Sleeping bag or warm blanket for each person

Complete change of clothing, including a hat and gloves

Household chlorine bleach and medicine dropper.  When diluted 9 parts water to 1 part bleach, bleach can be used as a disinfectant.  It can be used to treat water by using 16 drops of regular household liquid bleach per gallon of water.  Do not use scented, color safe or bleaches with added cleaners.

Fire extinguisher

Matches in a waterproof container

Feminine supplies and personal hygiene items

Mess kits, paper cups, plates, paper towels and plastic utensils

Paper and pencil

Books, games, puzzles and other activities for children

For additional, detailed suggestions on preparing your emergency kit, visit FEMA’s website located at http://www.ready.gov/basic-disaster-supplies-kit.

Since we can’t know for sure when we’ll find ourselves in an emergency situation, it’s never too soon to start planning and preparing.  Begin to assemble your emergency disaster kit today.  You’ll feel really good once it’s done.

September 7th Earthquake Felt From Portland to Salem

Shortly before 10:00 pm on Friday, September 7th, the region known as Scotts Mills, Oregon, near Woodburn, was again shaken by an earthquake.  This crustal quake was on the same fault that carried the Spring Break quake of March, 1993.  That earthquake, measuring a magnitude 5.6, did some considerable damage to the area, including damage to the State Capitol building in Salem. Parts of the Capitol building were closed for repair for 2 years while the building was seismically retrofitted with additional concrete and steel bars.  This recent September quake, a magnitude 3.5, was not big enough to do any significant damage, but was felt from near Salem to just north of Portland.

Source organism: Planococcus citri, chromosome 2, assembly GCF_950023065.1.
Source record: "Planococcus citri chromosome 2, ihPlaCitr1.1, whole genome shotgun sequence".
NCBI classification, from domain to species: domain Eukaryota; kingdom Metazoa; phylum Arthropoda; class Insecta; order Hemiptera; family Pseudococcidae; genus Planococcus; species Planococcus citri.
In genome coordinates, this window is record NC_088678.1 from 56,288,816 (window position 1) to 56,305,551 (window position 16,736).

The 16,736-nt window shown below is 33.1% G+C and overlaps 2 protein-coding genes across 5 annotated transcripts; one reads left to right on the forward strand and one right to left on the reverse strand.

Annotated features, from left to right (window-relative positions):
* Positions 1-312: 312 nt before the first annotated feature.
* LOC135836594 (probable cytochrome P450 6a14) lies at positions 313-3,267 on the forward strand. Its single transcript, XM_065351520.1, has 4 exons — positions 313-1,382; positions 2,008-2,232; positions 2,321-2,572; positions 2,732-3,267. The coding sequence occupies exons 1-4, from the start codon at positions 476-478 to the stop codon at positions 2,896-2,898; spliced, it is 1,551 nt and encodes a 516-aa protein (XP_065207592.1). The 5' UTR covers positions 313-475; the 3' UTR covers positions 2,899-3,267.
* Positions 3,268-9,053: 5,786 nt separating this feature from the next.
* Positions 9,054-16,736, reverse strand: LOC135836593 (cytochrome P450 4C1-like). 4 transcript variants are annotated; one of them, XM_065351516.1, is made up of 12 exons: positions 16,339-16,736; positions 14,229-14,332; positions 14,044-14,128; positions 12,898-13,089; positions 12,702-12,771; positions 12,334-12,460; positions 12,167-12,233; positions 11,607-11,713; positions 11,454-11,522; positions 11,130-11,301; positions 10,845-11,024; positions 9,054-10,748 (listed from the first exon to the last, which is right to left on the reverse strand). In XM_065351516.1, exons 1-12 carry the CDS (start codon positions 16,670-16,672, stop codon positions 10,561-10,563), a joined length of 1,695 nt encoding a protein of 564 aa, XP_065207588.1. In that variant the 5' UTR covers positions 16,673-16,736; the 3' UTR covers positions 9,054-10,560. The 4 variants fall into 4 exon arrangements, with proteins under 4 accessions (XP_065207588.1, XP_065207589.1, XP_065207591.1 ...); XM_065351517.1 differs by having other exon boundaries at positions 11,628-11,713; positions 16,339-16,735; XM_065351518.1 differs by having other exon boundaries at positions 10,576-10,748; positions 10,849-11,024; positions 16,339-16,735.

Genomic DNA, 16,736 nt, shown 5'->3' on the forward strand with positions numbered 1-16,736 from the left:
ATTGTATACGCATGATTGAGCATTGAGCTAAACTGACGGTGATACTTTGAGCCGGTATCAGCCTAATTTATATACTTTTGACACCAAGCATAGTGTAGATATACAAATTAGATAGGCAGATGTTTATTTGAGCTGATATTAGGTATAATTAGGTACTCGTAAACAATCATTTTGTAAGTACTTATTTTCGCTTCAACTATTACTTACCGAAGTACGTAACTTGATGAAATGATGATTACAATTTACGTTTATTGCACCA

Recent Tsunami Evacuation Drill in Coos Bay Rated a Big Success!

On May 31, 2012, three Oregon communities on the bay held their first tsunami evacuation drill, stirred to action by the 2011 earthquake and tsunami that devastated coastal towns in Japan.  Coos Bay Fire Chief Stan Gibson said the vivid TV images of last year’s tsunami in Japan have made people on the Oregon Coast take the possibility much more seriously than about 10 years ago, when new signs laying out tsunami evacuation routes were greeted with complaints that they would just scare the tourists.

The biggest threat to these communities is a megaquake from the Cascadia Subduction Zone, where two plates of the Earth’s crust butt together off the coast.  When they slip, they could send a 40-foot surge of water moving at the speed of a jetliner into the Oregon coast, Washington and Northern California.  After feeling the quake, people have about 20 minutes to reach higher ground.  Authorities advise them to walk, because roads could be impassable and power lines down.  Geologic evidence shows the zone jolts on average every 300 to 600 years, and the last one was 312 years ago.

More than 9,000 people participated in the Tsunami Evacuation Drill comprised of businesses, schools and organizations.  Several residents reported they simply discovered where high ground was and went as high as they could in 15 minutes.

 To view of a clip of the Coos Bay tsunami drill, visit http://coostsunami.org.